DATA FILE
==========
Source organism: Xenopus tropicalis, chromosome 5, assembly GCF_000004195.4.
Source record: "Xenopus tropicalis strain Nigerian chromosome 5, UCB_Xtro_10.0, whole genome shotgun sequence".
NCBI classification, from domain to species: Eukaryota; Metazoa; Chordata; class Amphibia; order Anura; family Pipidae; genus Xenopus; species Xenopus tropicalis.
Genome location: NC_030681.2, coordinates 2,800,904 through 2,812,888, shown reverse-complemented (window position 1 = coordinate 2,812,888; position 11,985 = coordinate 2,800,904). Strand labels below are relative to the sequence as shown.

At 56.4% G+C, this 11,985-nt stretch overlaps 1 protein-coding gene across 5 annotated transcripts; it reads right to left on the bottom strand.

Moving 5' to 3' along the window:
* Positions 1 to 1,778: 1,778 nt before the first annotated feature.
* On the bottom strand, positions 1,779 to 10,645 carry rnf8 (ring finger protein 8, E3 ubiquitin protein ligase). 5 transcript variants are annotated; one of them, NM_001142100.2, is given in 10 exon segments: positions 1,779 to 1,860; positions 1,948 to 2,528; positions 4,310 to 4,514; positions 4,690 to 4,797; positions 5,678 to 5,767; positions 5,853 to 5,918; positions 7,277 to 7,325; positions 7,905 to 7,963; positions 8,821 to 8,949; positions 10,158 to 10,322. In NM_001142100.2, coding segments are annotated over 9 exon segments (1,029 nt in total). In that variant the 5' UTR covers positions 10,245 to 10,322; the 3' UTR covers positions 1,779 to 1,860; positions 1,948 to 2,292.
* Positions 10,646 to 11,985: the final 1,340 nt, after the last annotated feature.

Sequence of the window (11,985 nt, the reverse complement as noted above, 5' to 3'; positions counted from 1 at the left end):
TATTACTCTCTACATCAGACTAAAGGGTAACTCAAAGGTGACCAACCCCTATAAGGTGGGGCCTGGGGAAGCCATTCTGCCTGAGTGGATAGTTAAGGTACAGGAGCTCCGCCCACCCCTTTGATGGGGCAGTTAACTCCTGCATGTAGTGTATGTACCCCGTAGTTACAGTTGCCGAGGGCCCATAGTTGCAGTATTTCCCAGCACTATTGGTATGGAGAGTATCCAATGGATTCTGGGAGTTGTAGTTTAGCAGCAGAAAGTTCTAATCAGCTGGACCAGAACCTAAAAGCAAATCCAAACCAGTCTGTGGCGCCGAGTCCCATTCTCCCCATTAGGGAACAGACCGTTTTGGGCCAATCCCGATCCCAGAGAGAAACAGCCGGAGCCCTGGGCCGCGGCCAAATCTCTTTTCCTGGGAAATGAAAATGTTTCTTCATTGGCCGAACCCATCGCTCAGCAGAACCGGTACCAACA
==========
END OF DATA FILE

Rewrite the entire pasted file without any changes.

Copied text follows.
Source organism: Xenopus tropicalis, chromosome 5, assembly GCF_000004195.4.
Source record: "Xenopus tropicalis strain Nigerian chromosome 5, UCB_Xtro_10.0, whole genome shotgun sequence".
NCBI classification, from domain to species: Eukaryota; Metazoa; Chordata; class Amphibia; order Anura; family Pipidae; genus Xenopus; species Xenopus tropicalis.
Genome location: NC_030681.2, coordinates 2,800,904 through 2,812,888, shown reverse-complemented (window position 1 = coordinate 2,812,888; position 11,985 = coordinate 2,800,904). Strand labels below are relative to the sequence as shown.

At 56.4% G+C, this 11,985-nt stretch overlaps 1 protein-coding gene across 5 annotated transcripts; it reads right to left on the bottom strand.

Moving 5' to 3' along the window:
* Positions 1 to 1,778: 1,778 nt before the first annotated feature.
* On the bottom strand, positions 1,779 to 10,645 carry rnf8 (ring finger protein 8, E3 ubiquitin protein ligase). 5 transcript variants are annotated; one of them, NM_001142100.2, is given in 10 exon segments: positions 1,779 to 1,860; positions 1,948 to 2,528; positions 4,310 to 4,514; positions 4,690 to 4,797; positions 5,678 to 5,767; positions 5,853 to 5,918; positions 7,277 to 7,325; positions 7,905 to 7,963; positions 8,821 to 8,949; positions 10,158 to 10,322. In NM_001142100.2, coding segments are annotated over 9 exon segments (1,029 nt in total). In that variant the 5' UTR covers positions 10,245 to 10,322; the 3' UTR covers positions 1,779 to 1,860; positions 1,948 to 2,292.
* Positions 10,646 to 11,985: the final 1,340 nt, after the last annotated feature.

Sequence of the window (11,985 nt, the reverse complement as noted above, 5' to 3'; positions counted from 1 at the left end):
TATTACTCTCTACATCAGACTAAAGGGTAACTCAAAGGTGACCAACCCCTATAAGGTGGGGCCTGGGGAAGCCATTCTGCCTGAGTGGATAGTTAAGGTACAGGAGCTCCGCCCACCCCTTTGATGGGGCAGTTAACTCCTGCATGTAGTGTATGTACCCCGTAGTTACAGTTGCCGAGGGCCCATAGTTGCAGTATTTCCCAGCACTATTGGTATGGAGAGTATCCAATGGATTCTGGGAGTTGTAGTTTAGCAGCAGAAAGTTCTAATCAGCTGGACCAGAACCTAAAAGCAAATCCAAACCAGTCTGTGGCGCCGAGTCCCATTCTCCCCATTAGGGAACAGACCGTTTTGGGCCAATCCCGATCCCAGAGAGAAACAGCCGGAGCCCTGGGCCGCGGCCAAATCTCTTTTCCTGGGAAATGAAAATGTTTCTTCATTGGCCGAACCCATCGCTCAGCAGAACCGGTACCAACA